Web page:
++ Akinesia/Anaesthesia not ideal but more than

adequate proceed.

+++ Total akinesia/anaesthesia.

Any complications of anaesthesia were also noted.


  Results Top


Of the 142 consecutive patients of cataract surgery 71 received peribulbar and 71 received retrobulbar anaes­thesia. The scale evaluation of each parameter is as tabulated in [Table - 1].

There was no significant difference in the assessment between the two methods i.e. peribulbar anaesthesia is as effective as retrobulbar anaesthesia.

However, the incidence of chemosis [Table - 2] was significantly higher in the patients who received peribulbar anaesthesia. One patient of Group A had a retrobul­bar haemorrhage.


  Discussion Top


This study proves one point, low volume peribulbar anaesthesia to be as effective as retrobulbar anaes­thesia.

In addition to completely eliminating the need for addi­tional facial and lid anaesthesia it also has some ad­vantages over retrobulbar anaesthesia [1].

1) Injection is less painful.

2) Reduces total quantity of anaesthetic agent re­quired in comparison with the conventional retrobul­bar and facial block technique. (However, a recent study has shown a retrobulbar block without facial block also to be effective)

3) Anaesthetic spreads diffusely in the posterior orbit, therefore less posterior pressure and thus a softer eye.

4) Eliminates the risk of retrobulbar haemorrhage.

A clinically insignificant point probably of some concern to a new person would be that the time of onset of anaesthesia/ akinesia in peribulbar technique is 8-10 minutes unlike retrobulbar anaesthesia which shows a quicker onset.

Though the exact mechanism of action is unknown it is probably a combination of direct inhibition of the neuro­muscular transmission from orbital diffusion into the extraocular muscles themselves and diffusion into the III, IV, V, VI nerves and the ciliary ganglion.

The method of peribulbar injection utilised in this study is less cumbersome than peribulbar injections used by other authors and simpler than combined retrobulbar and lid injections even when this is used without the facial block.

The complications of retrobulbar anaesthesia are usual­ly due to direct/indirect trauma to the intraconal struc­tures as well as perforation of the globe [5]. All of these are completely eliminated with the use of a 1.5 cm. needle to inject in the peribulbar region, as it is then not possible to even accidentally enter the cone and cause damage to structures within.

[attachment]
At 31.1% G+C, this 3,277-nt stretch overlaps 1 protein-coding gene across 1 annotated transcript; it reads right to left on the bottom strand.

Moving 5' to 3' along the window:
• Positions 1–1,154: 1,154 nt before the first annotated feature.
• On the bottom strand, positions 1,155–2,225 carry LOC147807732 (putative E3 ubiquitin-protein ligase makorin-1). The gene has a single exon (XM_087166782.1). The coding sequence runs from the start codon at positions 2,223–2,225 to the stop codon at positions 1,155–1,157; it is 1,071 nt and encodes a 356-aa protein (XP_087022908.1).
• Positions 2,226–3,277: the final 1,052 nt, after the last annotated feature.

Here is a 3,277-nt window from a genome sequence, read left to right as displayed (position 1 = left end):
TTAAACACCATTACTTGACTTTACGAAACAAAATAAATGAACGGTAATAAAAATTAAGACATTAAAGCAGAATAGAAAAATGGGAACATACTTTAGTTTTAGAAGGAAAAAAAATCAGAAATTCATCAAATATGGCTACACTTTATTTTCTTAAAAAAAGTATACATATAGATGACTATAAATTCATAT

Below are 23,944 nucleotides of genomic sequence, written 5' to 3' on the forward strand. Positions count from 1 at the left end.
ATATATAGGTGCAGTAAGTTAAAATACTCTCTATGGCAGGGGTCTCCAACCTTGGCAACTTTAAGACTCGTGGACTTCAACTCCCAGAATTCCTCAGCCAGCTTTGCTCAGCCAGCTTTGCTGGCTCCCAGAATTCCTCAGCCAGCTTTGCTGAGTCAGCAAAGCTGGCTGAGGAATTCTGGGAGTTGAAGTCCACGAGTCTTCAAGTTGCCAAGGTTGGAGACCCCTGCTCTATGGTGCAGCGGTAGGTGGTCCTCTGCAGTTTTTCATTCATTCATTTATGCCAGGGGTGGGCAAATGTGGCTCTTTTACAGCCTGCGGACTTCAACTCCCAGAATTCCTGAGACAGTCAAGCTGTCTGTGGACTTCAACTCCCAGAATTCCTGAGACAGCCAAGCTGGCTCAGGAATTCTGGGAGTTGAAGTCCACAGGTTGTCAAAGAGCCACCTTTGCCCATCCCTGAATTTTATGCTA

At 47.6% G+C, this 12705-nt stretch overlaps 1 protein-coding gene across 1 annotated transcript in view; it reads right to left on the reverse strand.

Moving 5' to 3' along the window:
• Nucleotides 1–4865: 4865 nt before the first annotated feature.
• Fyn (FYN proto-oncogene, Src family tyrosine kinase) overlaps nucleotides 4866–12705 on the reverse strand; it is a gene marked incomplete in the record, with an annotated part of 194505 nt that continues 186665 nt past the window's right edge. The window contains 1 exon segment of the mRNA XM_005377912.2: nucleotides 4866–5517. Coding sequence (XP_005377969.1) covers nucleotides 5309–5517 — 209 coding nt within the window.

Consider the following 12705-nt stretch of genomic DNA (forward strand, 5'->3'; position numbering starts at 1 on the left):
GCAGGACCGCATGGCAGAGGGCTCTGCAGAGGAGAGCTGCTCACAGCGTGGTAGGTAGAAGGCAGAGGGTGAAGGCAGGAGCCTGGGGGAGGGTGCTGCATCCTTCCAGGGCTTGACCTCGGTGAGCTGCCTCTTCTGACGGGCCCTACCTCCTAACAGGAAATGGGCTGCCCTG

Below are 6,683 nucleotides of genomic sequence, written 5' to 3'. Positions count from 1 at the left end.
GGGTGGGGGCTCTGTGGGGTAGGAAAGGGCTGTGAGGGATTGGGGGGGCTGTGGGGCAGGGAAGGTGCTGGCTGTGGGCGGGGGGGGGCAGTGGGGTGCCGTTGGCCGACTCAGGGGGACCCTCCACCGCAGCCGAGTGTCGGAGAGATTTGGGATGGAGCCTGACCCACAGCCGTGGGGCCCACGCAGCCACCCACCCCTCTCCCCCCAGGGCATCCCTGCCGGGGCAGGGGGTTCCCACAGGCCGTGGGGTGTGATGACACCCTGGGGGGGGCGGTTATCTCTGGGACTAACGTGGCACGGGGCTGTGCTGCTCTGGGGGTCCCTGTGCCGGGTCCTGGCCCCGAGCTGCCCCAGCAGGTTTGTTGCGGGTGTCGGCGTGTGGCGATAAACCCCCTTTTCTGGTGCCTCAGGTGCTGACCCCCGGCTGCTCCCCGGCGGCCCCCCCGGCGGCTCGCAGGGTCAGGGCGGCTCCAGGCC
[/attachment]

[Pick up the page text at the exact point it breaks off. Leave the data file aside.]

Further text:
Thus peribulbar injection is not only as effective as retrobulbar anaesthesia but safer due to the non-entry into the muscle cone.

 
  References Top

1.
Davis D B. Mendal M R : Posterior peribulbar anaesthesia: An alternative to retrobulbar anaesthesia. Indian Journal of Ophthalmology ; 1989 : 37 59-61  Back to cited text no. 1
    
2.
Meyers E F : Brain stem anaesthesia after retrobulbar block. Arch. Ophthalmol ; 1985;103:1278-1279.  Back to cited text no. 2
    
3.
Ahn J C, Stanley J A : Subarachnoid injection as complication of retrohul­bar anaesthesia. Am J Ophthalmol: 1987;103:225-230.  Back to cited text no. 3
    
4.
Klein M.L., Jampol L.M . Condon P.L., et al: Central retinal artery occlusion following retrobulbar anaesthesia. Am J Opthalmol: 1982. 93 : 573.  Back to cited text no. 4
    
5.
Schneider M.E., Miltstein D.E., et al: Ocular perforation following retrobul­bar anaesthesia. Am J Ophthamol : 1988 : 106: 35-40.  Back to cited text no. 5
    
6.
Friedberg H. L.. Kline O.R. Jr., : Contralateral amaurosis following retrobul­bar block. Am J Ophthalmol ; 1986; 101: 688-690.  Back to cited text no. 6
    
7.
Rosenblatt R.M., May D.R., Barsoumian K : Cardiopulmonary arrest following retrobulbar block. Am J Ophthalmol: 1980; 90:425-427.  Back to cited text no. 7
    



 
 
    Tables

  [Table - 1], [Table - 2]



 

Top
 
 
  Search
 
    Similar in PUBMED
   Search Pubmed for
   Search in Google Scholar for
 Related articles
    Access Statistics
    Email Alert *
    Add to My List *
* Registration required (free)  

 
  In this article
Abstract
Introduction
MATERIAL & METHODS
Results
Discussion
References
Article Tables

 Article Access Statistics
    Viewed2775    
    Printed105    
    Emailed0    
    PDF Downloaded0    
    Comments [Add]    

Recommend this journal